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DC Hip-hop and the Wale Effect


Wale‘s rise from virtual unknown to Internet buzz maker is well documented. Also well known is the disappointment around the rapper’s major-label debut, Attention Deficit, which, rather than being a continuation of his mixtape material, presented a somewhat generic (but really not so terrible) album. The closest thing DC has had to a hip-hop star released a new mix tape, More About Nothing, last week. The new mixtape takes off where Mix Tape About Nothing finished: with a liberal use of Seinfeld sound bites, witty rhymes about people, music, and life, and a refreshing self-awareness.

Aside from a few local critics who seem to hold the rapper to impossible standards, Wale’s mixtape has been getting strong reviews. blogger Stone makes an apt observation in his review. Stone writes, “there are mixtape artists and there are album artists and Wale is the former.” Although Stone rightly points out that it’s possible to be successful without the weight of a major label behind you, I think that Wale being a success on the mixtape scene is good on a different level.

DC’s hip-hop tradition is somewhat stunted for a lot of reasons, although go-go’s grip on the music market is often at the top of the list. However, since Mix Tape About Nothing was released in 2008, local rappers in DC have been getting more press. By establishing an appreciation for the mixtape in 2008, Wale has, whether directly or indirectly, brought attention to other rappers like Tabi Bonney and Diamond District. It certainly is a good thing that Wale is a mixtape artist if only because it helps foster a local hip-hop scene that heretofore has been largely unknown.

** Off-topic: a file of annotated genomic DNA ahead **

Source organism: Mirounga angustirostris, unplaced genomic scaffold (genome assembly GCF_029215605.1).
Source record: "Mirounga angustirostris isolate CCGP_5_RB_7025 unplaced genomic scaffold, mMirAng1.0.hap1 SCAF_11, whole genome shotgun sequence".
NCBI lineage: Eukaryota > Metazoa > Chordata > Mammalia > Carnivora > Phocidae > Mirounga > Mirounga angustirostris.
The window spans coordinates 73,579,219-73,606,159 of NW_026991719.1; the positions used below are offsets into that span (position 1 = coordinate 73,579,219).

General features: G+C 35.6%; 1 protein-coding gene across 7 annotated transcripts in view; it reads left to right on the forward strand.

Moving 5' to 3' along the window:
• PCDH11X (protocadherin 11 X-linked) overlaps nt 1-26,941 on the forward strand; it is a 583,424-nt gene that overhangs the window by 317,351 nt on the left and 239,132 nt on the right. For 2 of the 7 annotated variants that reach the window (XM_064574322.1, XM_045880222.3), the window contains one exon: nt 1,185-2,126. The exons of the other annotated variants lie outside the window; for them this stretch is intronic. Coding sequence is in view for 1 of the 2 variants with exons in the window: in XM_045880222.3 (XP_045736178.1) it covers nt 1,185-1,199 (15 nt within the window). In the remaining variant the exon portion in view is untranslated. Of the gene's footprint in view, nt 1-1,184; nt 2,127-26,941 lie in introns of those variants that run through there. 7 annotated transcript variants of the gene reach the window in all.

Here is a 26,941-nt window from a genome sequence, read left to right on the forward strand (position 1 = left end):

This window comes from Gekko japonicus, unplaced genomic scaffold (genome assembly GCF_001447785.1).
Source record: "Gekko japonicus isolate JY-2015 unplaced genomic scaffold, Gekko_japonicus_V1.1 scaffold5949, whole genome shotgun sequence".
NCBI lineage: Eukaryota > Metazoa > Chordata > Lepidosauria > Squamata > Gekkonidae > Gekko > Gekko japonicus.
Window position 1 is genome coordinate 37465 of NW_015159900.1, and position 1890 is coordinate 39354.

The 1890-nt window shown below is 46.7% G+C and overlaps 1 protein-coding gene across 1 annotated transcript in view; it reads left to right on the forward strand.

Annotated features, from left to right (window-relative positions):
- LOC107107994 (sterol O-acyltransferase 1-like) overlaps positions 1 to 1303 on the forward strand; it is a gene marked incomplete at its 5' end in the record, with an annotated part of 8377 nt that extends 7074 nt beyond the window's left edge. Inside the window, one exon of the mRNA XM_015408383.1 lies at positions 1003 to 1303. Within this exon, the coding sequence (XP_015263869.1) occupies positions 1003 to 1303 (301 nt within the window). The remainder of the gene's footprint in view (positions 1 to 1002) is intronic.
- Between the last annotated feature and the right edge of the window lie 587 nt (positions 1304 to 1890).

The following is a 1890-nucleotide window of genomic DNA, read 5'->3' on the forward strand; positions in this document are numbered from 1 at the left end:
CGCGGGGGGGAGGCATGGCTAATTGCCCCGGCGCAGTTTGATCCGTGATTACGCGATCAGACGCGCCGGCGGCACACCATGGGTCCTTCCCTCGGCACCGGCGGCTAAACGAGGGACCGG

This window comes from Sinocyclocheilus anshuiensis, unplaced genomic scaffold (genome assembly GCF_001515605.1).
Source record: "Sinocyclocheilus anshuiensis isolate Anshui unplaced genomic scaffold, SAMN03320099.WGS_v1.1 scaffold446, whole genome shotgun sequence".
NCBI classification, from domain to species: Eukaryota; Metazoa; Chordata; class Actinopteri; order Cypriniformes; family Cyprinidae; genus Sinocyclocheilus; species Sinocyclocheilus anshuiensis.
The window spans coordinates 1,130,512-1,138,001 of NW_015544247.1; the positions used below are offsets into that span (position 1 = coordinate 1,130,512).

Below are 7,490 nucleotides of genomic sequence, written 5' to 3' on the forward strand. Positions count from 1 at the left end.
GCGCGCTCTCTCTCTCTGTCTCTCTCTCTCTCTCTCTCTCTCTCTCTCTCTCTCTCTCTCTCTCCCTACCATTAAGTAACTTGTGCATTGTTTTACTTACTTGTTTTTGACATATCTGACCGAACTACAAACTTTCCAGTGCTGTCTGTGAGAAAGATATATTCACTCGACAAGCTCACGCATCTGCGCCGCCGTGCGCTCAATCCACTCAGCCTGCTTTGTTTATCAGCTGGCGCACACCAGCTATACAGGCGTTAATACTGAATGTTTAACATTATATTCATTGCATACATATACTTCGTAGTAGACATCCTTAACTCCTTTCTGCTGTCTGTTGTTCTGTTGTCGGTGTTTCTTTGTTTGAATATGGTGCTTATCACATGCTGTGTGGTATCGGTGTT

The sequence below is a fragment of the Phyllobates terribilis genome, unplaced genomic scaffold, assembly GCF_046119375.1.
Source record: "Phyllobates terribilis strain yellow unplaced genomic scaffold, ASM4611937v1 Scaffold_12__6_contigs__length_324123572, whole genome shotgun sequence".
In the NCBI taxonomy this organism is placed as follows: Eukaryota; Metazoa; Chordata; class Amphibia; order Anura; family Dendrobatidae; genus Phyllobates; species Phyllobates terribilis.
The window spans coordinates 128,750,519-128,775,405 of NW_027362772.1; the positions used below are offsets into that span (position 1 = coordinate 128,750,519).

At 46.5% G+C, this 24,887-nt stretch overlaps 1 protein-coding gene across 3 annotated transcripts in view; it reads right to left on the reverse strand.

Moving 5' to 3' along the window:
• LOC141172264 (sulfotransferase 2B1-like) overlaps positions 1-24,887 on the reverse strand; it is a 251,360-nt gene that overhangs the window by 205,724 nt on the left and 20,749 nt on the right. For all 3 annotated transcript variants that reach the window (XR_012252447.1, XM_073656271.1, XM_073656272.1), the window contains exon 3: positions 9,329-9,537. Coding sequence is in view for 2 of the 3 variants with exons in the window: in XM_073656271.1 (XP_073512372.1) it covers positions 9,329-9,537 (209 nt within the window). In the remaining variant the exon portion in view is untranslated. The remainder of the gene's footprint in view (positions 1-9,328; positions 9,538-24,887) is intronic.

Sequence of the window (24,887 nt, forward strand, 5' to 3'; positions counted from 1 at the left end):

For example, last year, in an article about the debut of Attention Deficit, The Washington Post presented a run-through of artists on the local scene. Also, in 2009, the Capital City Music Tour brought the District’s hip-hop talent to a wider audience around the area and farther afield. Additionally, underground successes Diamond District received a brief write up in Rolling Stone last year.

With the success of Mix Tape About Nothing and the hype around Attention Deficit, DC has slowly begun to shake its image as a go-go only city. Just as in other locales, once one artist makes it big others seem to pop-up to meet demand for the new Atlanta/Miami/Where ever sound. Here in DC, the “Wale-effect,” whereby a rising tide lifts all boats, er, artists, may reflect larger trends in the city, such as people finally catching on to the fact that we do, indeed, have a bit of culture. However, it can’t hurt that music in the District is attracting more attention. Download More About Nothing, but don’t stop there.